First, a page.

The gift of grandfathers

Changing diapers and running car pools, a new generation of involved grandfathers is making a difference in their kids' and grandkids' lives

Published June 12, 2006 10:40PM (EDT)

Ever wonder what has become of the first generation of so-called Mr. Moms -- those trailblazing dads of the 1970s and '80s who showed everyone how cool it was to be involved in their kids' lives? Well, many of them are helping to raise a new generation as amazing grandfathers, wrote the Wall Street Journal's Jeff Zaslow in his "Moving On" column last week (subscription required).

"Mr. Grandmoms today are redefining the parameters of grandfatherhood," writes Zaslow. "This year, as Father's Day approaches, more grandfathers than ever are participating in and having a greater influence on their grandchildren's lives, research shows." That's because they already bring a skill set gained while parenting their own kids, argues Kyle Pruett, a Yale School of Medicine professor, who has followed stay-at-home dads since 1981. And unlike earlier generations who bristled at the title of Mr. Mom (from the 1983 movie with Michael Keaton), Pruett says this generation of "Mr. Grandmoms" likely would be amused.

The Web site conducted a survey for the Journal that found that of more than 1,300 parents questioned, 72 percent had their parents living nearby. And 77 percent of those grandfathers chipped in with childcare. (Although nearly half of respondents said the grandmothers were better at it, 41 percent said the granddads measured up just fine, and 3 percent said the men were actually better.)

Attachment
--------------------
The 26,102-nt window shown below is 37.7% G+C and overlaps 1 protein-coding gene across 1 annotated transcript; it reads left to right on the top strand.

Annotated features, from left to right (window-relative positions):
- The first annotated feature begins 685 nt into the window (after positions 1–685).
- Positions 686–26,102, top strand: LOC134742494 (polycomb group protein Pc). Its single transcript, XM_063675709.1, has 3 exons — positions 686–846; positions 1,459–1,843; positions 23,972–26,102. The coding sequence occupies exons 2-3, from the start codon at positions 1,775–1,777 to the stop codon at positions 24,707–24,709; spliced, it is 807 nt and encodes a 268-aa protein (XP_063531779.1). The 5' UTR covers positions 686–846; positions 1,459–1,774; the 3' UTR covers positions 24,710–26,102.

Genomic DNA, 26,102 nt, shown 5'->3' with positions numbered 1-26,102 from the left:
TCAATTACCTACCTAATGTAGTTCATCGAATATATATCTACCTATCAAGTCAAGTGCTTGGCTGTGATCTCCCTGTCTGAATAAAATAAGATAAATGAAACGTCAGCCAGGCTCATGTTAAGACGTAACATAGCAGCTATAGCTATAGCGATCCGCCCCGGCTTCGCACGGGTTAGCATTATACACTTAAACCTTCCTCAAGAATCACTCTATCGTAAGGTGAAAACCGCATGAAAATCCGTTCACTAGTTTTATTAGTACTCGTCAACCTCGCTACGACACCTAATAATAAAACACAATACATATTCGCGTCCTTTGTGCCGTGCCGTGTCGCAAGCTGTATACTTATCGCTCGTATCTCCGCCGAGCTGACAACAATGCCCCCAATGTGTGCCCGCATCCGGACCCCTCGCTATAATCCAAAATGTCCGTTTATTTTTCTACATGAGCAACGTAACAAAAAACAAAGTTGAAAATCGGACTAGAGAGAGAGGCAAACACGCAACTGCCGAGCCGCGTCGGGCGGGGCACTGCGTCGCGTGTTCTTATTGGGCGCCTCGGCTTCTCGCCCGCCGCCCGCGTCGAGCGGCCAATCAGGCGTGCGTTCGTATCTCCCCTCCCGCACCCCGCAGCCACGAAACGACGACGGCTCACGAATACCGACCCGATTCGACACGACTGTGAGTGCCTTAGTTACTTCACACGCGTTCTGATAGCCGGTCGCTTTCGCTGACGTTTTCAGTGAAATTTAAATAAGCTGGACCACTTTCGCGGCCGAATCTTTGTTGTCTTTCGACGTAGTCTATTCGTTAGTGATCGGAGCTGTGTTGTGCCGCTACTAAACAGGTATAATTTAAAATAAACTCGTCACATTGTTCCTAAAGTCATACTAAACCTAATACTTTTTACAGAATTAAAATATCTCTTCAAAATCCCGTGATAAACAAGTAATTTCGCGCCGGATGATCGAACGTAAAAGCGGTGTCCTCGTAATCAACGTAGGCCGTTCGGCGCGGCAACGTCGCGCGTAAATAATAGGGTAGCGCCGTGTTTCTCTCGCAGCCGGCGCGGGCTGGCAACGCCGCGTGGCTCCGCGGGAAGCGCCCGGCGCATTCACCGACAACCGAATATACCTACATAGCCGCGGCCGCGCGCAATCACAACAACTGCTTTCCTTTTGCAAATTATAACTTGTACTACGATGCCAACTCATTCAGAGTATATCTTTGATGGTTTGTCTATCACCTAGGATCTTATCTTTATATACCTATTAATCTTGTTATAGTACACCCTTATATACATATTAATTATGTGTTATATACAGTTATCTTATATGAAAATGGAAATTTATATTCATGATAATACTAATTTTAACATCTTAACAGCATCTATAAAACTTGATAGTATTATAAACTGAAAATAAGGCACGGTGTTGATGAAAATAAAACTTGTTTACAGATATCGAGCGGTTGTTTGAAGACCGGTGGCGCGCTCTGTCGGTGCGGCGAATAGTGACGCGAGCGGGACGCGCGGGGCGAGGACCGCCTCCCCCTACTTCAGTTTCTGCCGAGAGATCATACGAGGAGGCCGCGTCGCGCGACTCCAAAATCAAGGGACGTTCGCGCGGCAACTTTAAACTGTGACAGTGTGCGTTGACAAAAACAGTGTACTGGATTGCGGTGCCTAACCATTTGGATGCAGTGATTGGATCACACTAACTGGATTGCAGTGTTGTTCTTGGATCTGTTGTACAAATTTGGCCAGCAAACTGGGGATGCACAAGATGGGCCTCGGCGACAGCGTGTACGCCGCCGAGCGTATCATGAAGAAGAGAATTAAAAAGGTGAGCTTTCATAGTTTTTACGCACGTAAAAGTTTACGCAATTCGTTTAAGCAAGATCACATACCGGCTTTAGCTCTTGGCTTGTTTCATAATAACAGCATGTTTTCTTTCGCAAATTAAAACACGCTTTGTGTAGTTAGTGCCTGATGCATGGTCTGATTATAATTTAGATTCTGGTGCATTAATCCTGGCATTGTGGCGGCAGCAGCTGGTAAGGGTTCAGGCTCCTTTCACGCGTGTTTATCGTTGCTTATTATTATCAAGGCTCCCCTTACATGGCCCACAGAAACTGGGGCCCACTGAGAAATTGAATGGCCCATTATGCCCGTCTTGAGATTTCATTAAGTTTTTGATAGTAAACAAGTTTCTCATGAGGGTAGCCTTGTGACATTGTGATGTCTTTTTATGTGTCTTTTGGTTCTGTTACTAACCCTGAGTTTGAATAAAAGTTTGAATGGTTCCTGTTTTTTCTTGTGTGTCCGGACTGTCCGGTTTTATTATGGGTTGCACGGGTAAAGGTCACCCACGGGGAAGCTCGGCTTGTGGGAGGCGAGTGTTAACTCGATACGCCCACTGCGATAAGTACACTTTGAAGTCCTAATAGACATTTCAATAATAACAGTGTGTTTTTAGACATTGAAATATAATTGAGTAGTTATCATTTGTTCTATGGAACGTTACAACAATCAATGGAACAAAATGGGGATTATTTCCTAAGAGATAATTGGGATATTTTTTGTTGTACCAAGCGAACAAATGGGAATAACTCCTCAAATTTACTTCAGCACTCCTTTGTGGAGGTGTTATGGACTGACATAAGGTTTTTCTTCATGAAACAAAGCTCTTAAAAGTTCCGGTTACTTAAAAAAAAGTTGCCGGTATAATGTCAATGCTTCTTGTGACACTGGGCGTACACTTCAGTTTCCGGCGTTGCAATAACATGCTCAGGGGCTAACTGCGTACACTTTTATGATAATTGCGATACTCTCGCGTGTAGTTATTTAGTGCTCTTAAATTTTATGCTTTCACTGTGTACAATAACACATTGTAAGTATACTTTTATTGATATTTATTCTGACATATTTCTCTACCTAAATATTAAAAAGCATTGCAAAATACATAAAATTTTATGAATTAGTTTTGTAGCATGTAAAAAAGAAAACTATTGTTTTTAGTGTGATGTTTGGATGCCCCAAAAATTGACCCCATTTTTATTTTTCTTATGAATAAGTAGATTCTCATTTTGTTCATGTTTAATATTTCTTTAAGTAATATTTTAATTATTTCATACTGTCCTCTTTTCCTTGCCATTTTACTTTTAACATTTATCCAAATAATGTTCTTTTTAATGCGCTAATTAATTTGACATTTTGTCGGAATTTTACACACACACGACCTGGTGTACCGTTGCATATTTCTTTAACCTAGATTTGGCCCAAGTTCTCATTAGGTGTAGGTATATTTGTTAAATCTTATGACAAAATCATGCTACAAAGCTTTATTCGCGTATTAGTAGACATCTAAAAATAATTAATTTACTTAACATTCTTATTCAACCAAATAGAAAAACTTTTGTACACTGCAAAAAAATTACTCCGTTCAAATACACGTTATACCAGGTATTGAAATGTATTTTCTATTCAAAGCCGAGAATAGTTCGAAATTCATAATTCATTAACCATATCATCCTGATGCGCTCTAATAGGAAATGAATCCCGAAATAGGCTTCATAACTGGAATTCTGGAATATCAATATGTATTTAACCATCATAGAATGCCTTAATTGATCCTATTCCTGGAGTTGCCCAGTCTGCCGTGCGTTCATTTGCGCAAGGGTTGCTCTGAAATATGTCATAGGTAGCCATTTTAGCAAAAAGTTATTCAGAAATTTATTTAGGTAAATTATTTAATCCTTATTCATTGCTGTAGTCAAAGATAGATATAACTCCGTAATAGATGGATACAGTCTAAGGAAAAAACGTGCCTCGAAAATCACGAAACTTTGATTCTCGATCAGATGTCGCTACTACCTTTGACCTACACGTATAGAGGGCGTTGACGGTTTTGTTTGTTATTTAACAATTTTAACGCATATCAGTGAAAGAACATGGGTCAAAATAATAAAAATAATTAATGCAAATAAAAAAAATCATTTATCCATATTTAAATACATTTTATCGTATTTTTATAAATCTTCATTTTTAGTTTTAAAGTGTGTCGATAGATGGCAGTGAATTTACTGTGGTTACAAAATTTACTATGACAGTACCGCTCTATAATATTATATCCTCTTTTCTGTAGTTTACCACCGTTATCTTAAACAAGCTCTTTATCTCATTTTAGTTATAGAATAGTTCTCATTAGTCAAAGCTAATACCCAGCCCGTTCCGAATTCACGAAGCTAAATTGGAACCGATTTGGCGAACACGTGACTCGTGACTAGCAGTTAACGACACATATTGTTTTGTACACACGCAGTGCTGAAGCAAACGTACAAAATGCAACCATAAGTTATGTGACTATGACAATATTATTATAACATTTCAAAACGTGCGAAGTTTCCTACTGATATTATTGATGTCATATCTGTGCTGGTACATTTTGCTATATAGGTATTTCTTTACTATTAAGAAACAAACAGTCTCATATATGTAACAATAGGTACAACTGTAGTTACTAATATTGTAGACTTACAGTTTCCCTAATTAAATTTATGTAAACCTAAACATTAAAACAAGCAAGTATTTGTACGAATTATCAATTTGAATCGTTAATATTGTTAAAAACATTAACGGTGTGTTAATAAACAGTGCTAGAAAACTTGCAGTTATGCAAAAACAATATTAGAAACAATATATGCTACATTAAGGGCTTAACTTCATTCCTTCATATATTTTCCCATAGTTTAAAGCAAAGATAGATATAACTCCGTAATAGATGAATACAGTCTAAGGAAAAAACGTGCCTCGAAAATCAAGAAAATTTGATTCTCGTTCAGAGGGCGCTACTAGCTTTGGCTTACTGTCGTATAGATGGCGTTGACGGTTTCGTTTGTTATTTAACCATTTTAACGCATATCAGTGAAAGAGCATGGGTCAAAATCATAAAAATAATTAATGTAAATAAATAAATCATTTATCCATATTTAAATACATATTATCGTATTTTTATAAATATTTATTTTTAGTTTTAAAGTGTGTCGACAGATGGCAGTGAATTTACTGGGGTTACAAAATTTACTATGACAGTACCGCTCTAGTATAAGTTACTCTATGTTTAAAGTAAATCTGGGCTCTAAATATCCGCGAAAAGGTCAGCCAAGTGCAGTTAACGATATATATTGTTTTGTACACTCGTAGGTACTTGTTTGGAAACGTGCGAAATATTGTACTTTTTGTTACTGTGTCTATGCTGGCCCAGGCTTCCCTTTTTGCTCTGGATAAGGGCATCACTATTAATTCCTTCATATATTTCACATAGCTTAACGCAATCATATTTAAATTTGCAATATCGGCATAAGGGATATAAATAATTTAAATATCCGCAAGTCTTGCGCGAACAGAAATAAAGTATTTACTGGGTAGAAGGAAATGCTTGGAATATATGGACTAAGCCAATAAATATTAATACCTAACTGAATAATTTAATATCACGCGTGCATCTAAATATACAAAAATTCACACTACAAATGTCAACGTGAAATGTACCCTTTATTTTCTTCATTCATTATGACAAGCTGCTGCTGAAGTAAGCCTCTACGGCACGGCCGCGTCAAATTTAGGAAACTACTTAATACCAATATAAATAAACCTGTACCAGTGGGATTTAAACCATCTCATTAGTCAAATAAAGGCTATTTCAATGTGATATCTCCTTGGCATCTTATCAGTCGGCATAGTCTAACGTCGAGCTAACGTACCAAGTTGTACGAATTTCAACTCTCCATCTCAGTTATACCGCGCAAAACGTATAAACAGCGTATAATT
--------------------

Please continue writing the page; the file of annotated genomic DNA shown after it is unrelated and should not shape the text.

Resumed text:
Grandfathers' contributions matter, too -- especially since they offer much-needed fathering to children growing up in homes without dads. Psychologist John Guidubaldi, who at Kent State University studied relationships between grandfathers and grandchildren living in homes with a single parent, found that that kids (notably boys) who had an active grandfather had more confidence, had fewer social problems and did better in school.

Even men who were too busy to spend much time with their own kids are enjoying the chance to be involved with their grandkids. Zaslow tells the story of Randy Sticha, police chief of Westmont, Ill., who bonded with his 9-year-old grandson, Anthony, after his daughter moved back home three years ago. "Back then, I worked so darn much, and I was always thinking, 'I can play with the kids tomorrow,'" he told Zaslow. "I'm getting a second chance with Anthony." His grandson wrote an essay about him, and last week, Sticha won the Grandfather of the Year award from the Illinois Fatherhood Initiative.

What a lovely social trend.

By Sarah Elizabeth Richards

Sarah Elizabeth Richards is a journalist based in New York. She can be reached at

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